Global Flyer presses on despite fuel fears

日期:2019-03-03 07:02:01 作者:仰硇 阅读:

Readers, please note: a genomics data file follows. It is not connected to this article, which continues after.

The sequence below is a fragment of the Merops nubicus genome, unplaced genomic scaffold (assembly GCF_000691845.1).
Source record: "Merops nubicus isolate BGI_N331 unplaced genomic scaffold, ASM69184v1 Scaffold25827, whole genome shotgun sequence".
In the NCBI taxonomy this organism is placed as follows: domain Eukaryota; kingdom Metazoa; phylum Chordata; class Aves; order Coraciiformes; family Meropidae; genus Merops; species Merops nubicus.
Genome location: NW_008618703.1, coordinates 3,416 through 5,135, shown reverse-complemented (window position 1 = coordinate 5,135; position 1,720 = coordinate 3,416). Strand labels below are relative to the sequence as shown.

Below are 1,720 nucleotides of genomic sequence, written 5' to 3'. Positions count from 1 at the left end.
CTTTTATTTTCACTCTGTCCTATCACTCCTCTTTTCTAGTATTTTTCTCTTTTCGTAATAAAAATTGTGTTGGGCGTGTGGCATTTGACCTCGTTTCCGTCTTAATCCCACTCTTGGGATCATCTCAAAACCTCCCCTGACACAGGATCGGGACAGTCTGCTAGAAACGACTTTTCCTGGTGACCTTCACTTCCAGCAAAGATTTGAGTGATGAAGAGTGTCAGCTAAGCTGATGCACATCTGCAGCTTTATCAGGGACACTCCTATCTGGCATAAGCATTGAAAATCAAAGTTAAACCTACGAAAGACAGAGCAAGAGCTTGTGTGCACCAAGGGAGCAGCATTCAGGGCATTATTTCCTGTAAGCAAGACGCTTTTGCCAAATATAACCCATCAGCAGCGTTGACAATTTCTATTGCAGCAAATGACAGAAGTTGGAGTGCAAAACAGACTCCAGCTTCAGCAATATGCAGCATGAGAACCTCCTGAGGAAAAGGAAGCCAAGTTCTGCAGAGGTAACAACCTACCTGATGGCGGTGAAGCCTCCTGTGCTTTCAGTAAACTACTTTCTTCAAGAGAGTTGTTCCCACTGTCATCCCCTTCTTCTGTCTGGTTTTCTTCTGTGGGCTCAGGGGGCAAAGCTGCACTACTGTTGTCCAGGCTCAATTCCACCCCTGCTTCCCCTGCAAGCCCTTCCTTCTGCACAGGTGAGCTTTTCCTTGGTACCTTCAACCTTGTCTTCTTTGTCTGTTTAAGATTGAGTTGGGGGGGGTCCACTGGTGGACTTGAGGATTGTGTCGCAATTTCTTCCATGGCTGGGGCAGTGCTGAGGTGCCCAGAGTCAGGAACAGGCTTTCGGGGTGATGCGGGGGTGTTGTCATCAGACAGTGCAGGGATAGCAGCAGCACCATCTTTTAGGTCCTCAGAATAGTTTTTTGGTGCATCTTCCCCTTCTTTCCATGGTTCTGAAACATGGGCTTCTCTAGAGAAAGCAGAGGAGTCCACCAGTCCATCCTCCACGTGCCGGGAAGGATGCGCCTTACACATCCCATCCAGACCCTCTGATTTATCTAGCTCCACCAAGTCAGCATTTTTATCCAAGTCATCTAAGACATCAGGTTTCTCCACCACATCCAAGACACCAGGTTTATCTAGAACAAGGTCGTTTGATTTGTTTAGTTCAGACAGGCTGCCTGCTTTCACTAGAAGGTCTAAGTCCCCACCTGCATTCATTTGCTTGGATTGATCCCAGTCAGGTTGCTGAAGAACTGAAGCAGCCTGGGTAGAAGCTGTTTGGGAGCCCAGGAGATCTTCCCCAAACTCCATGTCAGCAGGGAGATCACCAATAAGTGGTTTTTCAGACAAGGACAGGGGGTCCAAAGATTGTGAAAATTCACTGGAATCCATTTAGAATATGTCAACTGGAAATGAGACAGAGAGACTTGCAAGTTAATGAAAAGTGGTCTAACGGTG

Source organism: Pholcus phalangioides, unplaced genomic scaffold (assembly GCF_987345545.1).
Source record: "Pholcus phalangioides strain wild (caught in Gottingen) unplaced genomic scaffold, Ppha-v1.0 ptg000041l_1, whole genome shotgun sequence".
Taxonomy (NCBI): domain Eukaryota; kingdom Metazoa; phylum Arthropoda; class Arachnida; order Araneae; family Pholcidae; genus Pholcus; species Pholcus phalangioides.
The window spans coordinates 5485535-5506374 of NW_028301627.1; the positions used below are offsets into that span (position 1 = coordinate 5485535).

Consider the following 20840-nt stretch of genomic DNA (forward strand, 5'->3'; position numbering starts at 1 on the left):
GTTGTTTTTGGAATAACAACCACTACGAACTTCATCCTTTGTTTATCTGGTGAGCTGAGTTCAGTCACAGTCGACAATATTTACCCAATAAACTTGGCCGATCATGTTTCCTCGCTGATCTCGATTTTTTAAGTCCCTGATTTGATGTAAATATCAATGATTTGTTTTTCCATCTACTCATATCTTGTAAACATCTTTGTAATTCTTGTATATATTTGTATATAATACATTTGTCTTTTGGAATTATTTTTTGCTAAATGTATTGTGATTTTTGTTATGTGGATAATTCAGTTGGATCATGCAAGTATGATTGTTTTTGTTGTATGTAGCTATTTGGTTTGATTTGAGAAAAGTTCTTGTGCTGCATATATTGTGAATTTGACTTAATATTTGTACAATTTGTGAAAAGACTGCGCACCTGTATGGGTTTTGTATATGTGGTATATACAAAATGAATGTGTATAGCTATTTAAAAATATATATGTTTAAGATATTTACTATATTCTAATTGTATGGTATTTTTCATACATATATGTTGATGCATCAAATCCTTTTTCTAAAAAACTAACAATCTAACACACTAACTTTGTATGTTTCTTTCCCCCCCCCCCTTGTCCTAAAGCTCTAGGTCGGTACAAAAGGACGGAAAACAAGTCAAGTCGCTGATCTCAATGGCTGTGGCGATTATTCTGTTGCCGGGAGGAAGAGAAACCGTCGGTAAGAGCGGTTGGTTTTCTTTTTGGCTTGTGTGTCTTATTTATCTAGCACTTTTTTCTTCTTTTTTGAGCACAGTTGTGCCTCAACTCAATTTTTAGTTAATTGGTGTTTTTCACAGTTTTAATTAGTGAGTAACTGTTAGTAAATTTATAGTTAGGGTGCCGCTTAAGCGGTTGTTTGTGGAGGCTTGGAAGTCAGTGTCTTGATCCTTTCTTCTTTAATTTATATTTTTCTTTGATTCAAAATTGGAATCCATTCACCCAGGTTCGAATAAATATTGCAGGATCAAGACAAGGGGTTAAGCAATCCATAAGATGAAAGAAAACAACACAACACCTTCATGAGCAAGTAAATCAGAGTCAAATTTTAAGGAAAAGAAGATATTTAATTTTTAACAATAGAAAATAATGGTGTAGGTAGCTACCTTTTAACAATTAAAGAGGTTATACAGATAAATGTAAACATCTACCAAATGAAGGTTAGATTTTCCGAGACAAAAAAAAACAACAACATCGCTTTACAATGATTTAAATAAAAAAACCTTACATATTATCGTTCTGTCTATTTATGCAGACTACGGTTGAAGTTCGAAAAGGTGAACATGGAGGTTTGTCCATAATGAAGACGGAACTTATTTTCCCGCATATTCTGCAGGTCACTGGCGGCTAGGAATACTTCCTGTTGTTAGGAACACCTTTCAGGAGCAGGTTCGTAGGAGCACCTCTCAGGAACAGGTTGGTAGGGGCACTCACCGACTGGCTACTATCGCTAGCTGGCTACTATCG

By Kelly Young Despite a fuel shortage, adventurer Steve Fossett decided on Wednesday to continue his quest to fly around the globe, non-stop, in under 80 hours. At 1030 GMT on Thursday he was nearing the west coast of the US in the experimental Global Flyer aircraft. A loss of about 1180 kilograms of fuel – a full load being 8200 kg – caused Mission Control to consider landing the aeroplane in Hawaii after 50 hours in the air. Fossett started his journey in Salina, Kansas, US, on Monday and aims to return there in what would be the first solo non-stop flight around the world. “I hit the jet stream very well and that put us in a better fuel position,” Fossett told Mission Control via satellite phone on Wednesday. “I have every hope of making it to Salina tomorrow.” But Fossett has already crushed one world record on this trip. On Wednesday, he broke the world record for “distance without landing.” A B-52 aircraft set that record in 1962. Mission Control calculated that if Global Flyer chose not land in Hawaii, it would have 2610 miles (4200 kilometres) of ocean to cross before it reached the next possible landing strip on Catalina Island, off the California coast. Officials began questioning whether Global Flyer would finish its mission on Wednesday afternoon after discovering that the plane had much less fuel left than it should have had. “It is too soon for any confidence that Steve will make it the whole way around,” said Richard Branson, head of the aircraft’s sponsor, Virgin Atlantic. Although the team decided to press ahead with the first half of the Pacific Ocean – tailwinds of 100 knots had helped the plane make good time – the decision was not taken lightly: “Both Steve and I have tackled the Pacific before on our ballooning attempts,” said Branson, “and we learnt many times never to underestimate this ocean.” One of the possible explanations for the loss of fuel is a fuel leak in the flight’s first three-and-a-half hours. Mission Control shunted fuel from tanks in the wings to tanks closer to the engine on Wednesday to ensure maximum availability. More on these topics: